Very few photographers were able to capture the “humanity of the moment” and the “vision” (Robert Franks 1) in photography like Arnold Newman did. His portraits ranged from celebrities to artist and even to high rulers. Many of Arnold’s portraits are of subjects surrounded by their passions and their life. He was not big on a staged portrait, but rather capturing the true essence of an individual. Newman’s belief is that “a portrait is a form of [a] biography. Its purpose is to inform now and to record for history” (Arnold Newman 1) His straight forward portraits seemed simple at first glance, with his seemingly off balance images and what appears to be an odd environment to photograph in; one might think that Arnold Newman did not know what he was doing. Nonetheless, if one looks at these images closer they can see the true “humanity of the moment.” The layers in his images allow the viewer to be lost from corner to corner of the image.
Born on March 3rd, 1918 in New York City, New York. Due to moving around Newman found himself going to school at Miami University in Florida where he decided to study painting. However, finances halted his education and he was forced to leave school. Nonetheless, this tough position that Newman found himself in was where his life actually took a turn for the best. In 1942 he started making portraits for forty-nine cents. From than Arnold’s love affair with photography would only grow closer.
Newman had a way of making people comfortable so that he could photograph them in the true manner. Most of his portraits had tools and devices the individual used, or he composed his image in such a way it reflected a person’s passion and work. For example, the photograph of Piet Mondrain a New York painter. Mondrain, looking straight on at the camera as if he was bored out of his mind, an easel cutting right through the right side of the frame with Piet’s hand resting on it. As strange as this portrait seems there is a “reason for the madness.” Arnold’s portraits were composed to imitate the individuals work. Peit Mondrian’s portrait is no exception. This image was composed in a way that one could not mistake. However, The true beauty in the image is the shapes. Newman composed the image to reflect Piet’s style. The rectangle on the top left corner and the square behind Piet’s head and his hand resting on an easel is a great imitation of Mondrian’s paintings. Arnold sometimes did not have anything in the frame except for the subject being photographed. Michel Tapie is a great example of this concept. Sitting in a dark room with a single light source above, a light bulb in a light fixture. A monocle reflects the open window in front, his hair combed back and everything seems to be in its place. Including Michel hands, folded over each other, the manner which comes across in this image is of one that seems to have things in order and realizes that he has a lot of power and influence, one would not be surprised to learn that Michel was a critic. This is because the portrait puts him in his place very well.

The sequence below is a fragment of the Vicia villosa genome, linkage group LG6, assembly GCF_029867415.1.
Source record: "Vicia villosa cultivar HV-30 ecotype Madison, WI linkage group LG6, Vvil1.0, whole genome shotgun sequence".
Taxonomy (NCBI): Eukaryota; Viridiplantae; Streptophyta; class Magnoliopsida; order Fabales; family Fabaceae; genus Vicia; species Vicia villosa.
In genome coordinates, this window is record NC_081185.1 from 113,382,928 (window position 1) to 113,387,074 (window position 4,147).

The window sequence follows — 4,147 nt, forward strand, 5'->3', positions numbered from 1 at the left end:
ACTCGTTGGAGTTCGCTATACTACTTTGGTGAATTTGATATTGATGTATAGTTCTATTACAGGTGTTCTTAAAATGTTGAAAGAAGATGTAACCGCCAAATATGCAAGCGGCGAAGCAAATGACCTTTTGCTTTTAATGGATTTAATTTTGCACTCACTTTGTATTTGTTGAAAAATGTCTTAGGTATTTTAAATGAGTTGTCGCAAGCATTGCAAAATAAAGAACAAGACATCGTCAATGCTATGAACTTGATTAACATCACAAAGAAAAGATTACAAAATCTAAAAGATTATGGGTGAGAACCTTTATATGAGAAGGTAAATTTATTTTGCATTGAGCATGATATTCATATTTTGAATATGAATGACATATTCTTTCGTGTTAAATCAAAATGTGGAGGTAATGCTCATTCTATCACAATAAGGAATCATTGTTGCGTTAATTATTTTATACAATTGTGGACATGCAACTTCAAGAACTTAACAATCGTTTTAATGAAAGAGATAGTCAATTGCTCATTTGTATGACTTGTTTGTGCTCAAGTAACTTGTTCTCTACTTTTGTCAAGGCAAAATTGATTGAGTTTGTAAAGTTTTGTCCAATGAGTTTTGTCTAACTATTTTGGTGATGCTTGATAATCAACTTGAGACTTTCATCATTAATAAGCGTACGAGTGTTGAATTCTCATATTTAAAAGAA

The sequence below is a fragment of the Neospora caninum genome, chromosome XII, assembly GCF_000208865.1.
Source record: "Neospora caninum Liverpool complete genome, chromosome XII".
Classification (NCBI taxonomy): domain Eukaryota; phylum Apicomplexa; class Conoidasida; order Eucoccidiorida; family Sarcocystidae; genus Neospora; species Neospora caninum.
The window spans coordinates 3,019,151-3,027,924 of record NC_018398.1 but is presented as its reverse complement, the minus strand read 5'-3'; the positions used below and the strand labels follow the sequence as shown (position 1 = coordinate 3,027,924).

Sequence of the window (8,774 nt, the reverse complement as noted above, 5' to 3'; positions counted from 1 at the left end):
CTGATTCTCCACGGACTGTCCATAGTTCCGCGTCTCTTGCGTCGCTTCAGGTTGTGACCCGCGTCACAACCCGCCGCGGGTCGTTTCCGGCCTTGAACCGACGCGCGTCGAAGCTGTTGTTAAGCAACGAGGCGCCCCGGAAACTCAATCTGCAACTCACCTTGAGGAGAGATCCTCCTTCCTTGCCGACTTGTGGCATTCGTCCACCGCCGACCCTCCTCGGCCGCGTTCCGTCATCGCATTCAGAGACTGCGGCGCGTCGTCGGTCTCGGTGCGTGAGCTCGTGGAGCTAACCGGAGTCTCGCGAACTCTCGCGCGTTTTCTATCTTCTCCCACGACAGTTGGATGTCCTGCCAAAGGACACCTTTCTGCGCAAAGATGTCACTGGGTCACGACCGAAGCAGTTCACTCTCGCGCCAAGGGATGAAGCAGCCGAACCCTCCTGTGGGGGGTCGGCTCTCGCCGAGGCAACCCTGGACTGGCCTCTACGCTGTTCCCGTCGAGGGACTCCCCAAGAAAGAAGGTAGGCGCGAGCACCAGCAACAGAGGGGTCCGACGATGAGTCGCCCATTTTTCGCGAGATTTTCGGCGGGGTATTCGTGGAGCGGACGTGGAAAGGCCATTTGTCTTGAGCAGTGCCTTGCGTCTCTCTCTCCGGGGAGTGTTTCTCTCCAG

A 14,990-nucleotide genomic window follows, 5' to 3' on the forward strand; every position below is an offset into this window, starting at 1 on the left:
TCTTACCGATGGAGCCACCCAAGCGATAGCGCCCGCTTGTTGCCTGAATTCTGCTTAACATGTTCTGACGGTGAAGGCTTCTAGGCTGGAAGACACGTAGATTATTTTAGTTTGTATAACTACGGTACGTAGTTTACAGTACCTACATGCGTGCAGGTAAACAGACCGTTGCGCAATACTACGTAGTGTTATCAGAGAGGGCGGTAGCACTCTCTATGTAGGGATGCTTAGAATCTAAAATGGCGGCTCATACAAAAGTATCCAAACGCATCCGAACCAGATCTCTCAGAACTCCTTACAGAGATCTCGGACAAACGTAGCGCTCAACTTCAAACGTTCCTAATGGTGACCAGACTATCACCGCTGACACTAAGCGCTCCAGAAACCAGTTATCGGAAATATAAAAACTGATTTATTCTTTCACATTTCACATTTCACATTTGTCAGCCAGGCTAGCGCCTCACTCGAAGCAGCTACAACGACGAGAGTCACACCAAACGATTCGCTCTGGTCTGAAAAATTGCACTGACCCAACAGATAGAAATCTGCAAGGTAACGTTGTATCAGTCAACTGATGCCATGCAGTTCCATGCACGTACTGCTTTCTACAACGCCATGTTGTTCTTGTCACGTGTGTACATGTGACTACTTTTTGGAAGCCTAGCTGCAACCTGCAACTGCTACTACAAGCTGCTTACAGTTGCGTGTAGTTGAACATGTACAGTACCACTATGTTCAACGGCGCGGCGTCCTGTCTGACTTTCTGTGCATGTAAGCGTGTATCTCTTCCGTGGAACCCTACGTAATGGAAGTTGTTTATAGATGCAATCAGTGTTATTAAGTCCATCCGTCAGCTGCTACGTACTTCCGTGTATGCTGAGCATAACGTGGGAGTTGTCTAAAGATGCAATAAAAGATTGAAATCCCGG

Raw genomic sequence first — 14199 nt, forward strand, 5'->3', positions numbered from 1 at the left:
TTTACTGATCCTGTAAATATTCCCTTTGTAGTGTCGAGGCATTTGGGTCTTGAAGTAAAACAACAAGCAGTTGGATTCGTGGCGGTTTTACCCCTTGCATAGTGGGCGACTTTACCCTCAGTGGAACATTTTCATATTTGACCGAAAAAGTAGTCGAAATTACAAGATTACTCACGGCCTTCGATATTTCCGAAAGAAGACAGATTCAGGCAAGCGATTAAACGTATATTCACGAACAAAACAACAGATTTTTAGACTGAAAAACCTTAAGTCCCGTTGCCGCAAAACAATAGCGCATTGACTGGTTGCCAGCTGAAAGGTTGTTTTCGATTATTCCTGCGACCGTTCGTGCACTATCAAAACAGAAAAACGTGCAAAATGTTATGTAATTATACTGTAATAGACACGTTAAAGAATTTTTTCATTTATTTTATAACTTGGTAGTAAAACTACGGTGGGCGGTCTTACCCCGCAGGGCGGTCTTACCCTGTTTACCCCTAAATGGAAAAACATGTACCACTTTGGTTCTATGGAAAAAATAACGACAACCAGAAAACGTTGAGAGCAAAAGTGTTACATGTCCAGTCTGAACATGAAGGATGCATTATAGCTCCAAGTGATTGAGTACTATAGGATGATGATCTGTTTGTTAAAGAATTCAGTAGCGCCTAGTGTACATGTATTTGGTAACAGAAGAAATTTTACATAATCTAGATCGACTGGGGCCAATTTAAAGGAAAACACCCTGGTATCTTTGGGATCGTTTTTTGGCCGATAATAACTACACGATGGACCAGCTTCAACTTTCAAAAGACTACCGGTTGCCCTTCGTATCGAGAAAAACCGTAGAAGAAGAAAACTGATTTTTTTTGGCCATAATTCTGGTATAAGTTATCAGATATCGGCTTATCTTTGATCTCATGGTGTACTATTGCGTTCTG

Arnold Newman had a way of putting that person’s power in his photograph but having that power controlled within the rectangle frame. A lot of images display this type of approach Haile Selassie, Senator John F. Kennedy, and Cardinal Pla Y Deniel in all these images Arnold Newman gave a lot of space in the image to show the large area of influence that they have. Arnold was a fantastic photographer, and trying to capture the depth of his work would be never ending task. He knew how to photograph of a person in their environment and bring forth the “Humanity of the moment.”
Unfortunately on June 6th, 2006 Arnold passed. This Jewish portrait photographer in his eighty-eight years showed what it meant to photograph a portrait. “As for myself, I work the way I do because of the kind of person that I am – my work is an expression of myself. It reflects me, my fascination with people, the physical world around us, and the exciting medium in which I work. I do not claim that my way is the best or the only way, it is simply my way. It is an expression of myself, of the way I think and feel.” – Arnold Newman
Here is one of Arnolds contact sheets from a shoot of Stravinsky. It shows his methods and his thought process, a true thing of beauty.
Robert Franks “There is one thing the photograph must contain, the humanity of the moment. This kind of photography is realism. But realism is not enough – there has to be vision, and the two together can make a good photograph.”